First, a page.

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Receiver sensitivity with temperature - RF Cafe Forums

The original RF Cafe Forums were shut down in late 2012 due to maintenance issues. Below are all of the old forum threads, including all the responses to the original posts.

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 Post subject: Receiver sensitivity with temperature
Posted: Fri Nov 16, 2007 6:38 am 

Joined: Fri Nov 16, 2007 5:06 am
Posts: 1

We have a debate in my company on how to calculate the receiver sensitivity with temperature.
Sensi = kTB + NF + C/N
C/N is demodulator requirement, and does not vary with temperature for a digital implementation
NF is the noise figure, and is referenced to 290K according IEEE standard (Friis proposed this temperature in 1944). NF varies with temperature of course.
My point is that, when you compute the sensitivity at different temperature, the "T" of kTB should remain equal to 290K, otherwise you account twice for the thermal noise change, once in the NF, and once in kTB.
What is your opinion on that?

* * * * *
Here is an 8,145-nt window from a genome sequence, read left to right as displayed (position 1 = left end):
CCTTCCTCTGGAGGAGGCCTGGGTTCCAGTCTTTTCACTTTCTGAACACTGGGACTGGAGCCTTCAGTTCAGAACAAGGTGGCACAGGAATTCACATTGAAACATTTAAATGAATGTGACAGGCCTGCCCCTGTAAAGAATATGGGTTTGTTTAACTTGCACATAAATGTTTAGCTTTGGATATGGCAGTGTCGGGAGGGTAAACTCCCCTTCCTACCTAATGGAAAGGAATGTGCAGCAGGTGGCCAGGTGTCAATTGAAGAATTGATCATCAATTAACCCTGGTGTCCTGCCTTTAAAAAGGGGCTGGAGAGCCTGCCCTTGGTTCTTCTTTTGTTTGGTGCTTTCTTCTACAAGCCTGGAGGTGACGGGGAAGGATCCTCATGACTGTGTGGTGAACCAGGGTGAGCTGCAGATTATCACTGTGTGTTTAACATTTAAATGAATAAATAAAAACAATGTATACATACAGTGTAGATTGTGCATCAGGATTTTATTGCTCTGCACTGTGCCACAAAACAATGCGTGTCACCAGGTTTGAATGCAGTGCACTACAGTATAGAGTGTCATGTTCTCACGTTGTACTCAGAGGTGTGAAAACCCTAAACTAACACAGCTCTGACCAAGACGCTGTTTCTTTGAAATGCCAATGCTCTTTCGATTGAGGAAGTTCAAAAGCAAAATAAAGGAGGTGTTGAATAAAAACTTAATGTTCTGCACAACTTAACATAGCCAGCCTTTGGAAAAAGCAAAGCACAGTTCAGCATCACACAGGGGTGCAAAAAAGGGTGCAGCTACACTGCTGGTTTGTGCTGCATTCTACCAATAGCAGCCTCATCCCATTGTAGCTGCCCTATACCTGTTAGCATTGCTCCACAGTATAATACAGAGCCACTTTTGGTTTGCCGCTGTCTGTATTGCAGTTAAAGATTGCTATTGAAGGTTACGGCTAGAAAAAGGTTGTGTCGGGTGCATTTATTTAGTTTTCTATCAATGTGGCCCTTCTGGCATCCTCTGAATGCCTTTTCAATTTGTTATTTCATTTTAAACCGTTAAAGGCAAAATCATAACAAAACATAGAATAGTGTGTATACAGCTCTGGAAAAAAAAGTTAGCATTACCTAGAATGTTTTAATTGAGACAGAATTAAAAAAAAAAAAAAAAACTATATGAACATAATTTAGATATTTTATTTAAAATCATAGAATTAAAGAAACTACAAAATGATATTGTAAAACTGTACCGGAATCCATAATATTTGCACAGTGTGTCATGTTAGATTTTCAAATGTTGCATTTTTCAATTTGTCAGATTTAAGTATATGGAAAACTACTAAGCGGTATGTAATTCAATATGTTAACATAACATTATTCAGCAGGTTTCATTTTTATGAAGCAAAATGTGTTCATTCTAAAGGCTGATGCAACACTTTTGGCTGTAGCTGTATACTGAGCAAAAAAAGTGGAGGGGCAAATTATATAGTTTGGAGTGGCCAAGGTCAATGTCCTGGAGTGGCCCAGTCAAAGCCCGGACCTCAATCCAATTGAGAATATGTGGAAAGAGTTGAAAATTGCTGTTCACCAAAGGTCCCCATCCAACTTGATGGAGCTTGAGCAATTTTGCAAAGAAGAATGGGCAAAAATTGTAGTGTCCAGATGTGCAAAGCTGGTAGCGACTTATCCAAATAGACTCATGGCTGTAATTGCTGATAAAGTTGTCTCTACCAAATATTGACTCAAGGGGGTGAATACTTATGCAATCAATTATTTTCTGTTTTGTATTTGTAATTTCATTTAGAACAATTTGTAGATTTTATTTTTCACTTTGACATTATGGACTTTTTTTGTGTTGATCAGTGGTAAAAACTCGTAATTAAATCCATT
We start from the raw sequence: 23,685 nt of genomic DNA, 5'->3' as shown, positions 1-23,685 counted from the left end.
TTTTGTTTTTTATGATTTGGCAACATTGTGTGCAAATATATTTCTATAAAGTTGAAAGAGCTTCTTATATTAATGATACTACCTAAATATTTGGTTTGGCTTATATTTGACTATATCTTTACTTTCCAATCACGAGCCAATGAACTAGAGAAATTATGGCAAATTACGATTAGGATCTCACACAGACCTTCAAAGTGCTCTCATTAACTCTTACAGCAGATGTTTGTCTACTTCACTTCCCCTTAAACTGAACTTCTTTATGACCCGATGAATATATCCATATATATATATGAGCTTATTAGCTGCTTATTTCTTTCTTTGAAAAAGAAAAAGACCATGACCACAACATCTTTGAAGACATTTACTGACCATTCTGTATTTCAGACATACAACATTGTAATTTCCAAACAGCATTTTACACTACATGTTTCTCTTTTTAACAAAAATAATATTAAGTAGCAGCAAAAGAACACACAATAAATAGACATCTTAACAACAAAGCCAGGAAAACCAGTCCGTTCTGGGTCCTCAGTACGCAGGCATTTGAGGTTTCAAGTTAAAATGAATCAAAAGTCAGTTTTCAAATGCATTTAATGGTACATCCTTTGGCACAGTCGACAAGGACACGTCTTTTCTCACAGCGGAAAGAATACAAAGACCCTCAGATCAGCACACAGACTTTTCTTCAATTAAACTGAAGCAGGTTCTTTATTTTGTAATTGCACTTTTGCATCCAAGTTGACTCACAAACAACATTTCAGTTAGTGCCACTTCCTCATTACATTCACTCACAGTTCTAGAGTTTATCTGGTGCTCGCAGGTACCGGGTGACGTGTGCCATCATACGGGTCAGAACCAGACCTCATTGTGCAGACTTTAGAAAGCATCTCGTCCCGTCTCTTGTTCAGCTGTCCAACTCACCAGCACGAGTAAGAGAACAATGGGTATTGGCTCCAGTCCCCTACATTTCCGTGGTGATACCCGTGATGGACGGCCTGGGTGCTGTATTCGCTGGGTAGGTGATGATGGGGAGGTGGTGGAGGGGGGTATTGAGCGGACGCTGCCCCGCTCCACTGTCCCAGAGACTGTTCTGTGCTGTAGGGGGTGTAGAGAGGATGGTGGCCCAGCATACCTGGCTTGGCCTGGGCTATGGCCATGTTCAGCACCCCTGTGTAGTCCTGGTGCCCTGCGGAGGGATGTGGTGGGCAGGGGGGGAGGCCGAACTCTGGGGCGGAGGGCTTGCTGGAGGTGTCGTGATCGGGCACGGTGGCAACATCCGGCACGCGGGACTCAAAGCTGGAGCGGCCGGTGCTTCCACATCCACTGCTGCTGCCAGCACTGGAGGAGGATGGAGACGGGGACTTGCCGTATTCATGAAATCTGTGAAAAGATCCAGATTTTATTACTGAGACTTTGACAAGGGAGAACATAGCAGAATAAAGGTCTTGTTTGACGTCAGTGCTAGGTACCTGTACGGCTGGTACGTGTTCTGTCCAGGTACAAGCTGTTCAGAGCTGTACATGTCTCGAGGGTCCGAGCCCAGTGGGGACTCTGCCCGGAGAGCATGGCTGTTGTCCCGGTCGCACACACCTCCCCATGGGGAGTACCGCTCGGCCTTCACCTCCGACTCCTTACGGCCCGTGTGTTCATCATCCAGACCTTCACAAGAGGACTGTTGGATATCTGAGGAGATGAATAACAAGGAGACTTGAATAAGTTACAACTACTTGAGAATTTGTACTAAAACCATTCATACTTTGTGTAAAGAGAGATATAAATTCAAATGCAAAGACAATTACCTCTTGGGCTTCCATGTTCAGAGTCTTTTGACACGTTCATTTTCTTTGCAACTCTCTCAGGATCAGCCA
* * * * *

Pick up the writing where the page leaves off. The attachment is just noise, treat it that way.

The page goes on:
Cheers, Patrikc

 Post subject:
Posted: Fri Nov 16, 2007 2:42 pm 
User avatar

Joined: Tue Jun 26, 2007 10:27 am
Posts: 21
Location: Dallas, TX
Hi Patrikc,

Here is my take on the issue at hand.

Looking at the equation


we must first note that the bandwidth and the required C/N at the input of the demodulator usually do not change with temperature. Therefore, the only two terms which are in question are the NF and Pin_mds(or sensitivity). The NF is defined as the SNR(dB) at the input of the system minus the SNR(dB) at the output of the system. The NF may also be derived from a total integrated input referred voltage noise relative to the voltage noise produced by the source resistance (typically 50 Ohm). In the latter case, the integrated input referred noise does change with temperature, but the reference voltage noise is still calculated using the 290K number (~0.895nV/sqrt(Hz) for 50 Ohm @290K). Therefore, the NF does increase with temperature.

The term kT may be assumed only if the input impedance of the system is matched to the source resistance. This term should also be treated as a constant much like the noise of the source resistance. Then, the input referred voltage noise of the system will account for the noise floor variation inherently because of the kT noise associated with it.

In short, you are correct in your statement.


Posted  11/12/2012

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